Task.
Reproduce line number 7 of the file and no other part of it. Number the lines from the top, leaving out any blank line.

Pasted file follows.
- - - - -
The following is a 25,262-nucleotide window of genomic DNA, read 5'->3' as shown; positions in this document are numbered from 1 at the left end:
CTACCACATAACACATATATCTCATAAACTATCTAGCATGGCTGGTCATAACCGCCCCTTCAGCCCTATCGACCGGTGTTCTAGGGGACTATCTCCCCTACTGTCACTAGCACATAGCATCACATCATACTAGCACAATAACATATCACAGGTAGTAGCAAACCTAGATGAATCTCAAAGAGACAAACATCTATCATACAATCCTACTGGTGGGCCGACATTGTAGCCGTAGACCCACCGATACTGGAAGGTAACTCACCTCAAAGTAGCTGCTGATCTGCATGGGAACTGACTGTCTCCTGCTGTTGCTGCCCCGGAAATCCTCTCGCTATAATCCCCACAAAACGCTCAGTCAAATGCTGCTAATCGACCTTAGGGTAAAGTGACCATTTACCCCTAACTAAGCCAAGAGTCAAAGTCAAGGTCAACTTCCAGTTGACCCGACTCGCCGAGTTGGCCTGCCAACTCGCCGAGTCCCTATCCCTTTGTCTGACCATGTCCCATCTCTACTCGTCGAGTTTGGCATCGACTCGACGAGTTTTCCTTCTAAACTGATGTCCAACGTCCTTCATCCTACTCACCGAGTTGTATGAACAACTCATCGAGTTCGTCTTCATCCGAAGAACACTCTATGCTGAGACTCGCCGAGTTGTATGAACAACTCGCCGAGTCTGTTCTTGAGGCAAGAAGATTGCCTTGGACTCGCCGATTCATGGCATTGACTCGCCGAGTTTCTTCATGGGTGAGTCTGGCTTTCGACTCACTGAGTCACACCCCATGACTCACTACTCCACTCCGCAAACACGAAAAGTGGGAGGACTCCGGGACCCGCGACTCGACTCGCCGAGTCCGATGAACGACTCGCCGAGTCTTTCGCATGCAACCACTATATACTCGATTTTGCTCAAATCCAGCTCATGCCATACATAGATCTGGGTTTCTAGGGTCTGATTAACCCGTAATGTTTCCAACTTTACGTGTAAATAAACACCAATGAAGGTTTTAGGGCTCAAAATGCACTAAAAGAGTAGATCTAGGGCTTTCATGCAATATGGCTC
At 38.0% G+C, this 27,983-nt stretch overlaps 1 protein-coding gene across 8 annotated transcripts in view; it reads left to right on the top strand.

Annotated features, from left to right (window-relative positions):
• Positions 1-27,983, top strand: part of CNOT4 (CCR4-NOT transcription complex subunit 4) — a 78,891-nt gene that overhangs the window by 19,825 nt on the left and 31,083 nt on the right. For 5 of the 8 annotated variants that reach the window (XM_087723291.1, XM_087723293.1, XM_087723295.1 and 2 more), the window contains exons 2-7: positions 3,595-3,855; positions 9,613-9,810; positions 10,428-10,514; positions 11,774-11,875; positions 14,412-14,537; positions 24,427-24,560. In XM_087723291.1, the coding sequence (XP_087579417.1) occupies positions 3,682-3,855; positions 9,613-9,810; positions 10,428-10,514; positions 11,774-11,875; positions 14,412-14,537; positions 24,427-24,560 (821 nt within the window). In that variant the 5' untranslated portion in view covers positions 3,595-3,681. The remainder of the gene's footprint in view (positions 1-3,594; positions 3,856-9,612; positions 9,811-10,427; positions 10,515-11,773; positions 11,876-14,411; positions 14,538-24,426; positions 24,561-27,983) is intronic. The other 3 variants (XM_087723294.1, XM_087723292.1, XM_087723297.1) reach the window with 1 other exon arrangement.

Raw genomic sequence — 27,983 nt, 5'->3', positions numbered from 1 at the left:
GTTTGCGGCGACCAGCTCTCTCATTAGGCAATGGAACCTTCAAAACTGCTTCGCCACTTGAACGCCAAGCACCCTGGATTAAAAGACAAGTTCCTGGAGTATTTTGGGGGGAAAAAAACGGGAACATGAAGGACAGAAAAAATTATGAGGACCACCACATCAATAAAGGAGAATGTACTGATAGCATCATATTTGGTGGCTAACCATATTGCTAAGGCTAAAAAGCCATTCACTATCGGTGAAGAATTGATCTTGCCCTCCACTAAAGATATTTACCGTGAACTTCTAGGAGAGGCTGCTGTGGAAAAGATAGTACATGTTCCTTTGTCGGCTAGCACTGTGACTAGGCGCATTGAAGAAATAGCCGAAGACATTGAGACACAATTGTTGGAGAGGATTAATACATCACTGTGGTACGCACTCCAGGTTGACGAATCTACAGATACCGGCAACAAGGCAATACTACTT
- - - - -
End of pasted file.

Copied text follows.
GTTTGCGGCGACCAGCTCTCTCATTAGGCAATGGAACCTTCAAAACTGCTTCGCCACTTGAACGCCAAGCACCCTGGATTAAAAGACAAGTTCCTGGAGTATTTTGGGGGGAAAAAAACGGGAACATGAAGGACAGAAAAAATTATGAGGACCACCACATCAATAAAGGAGAATGTACTGATAGCATCATATTTGGTGGCTAACCATATTGCTAAGGCTAAAAAGCCATTCACTATCGGTGAAGAATTGATCTTGCCCTCCACTAAAGATATTTACCGTGAACTTCTAGGAGAGGCTGCTGTGGAAAAGATAGTACATGTTCCTTTGTCGGCTAGCACTGTGACTAGGCGCATTGAAGAAATAGCCGAAGACATTGAGACACAATTGTTGGAGAGGATTAATACATCACTGTGGTACGCACTCCAGGTTGACGAATCTACAGATACCGGCAACAAGGCAATACTACTT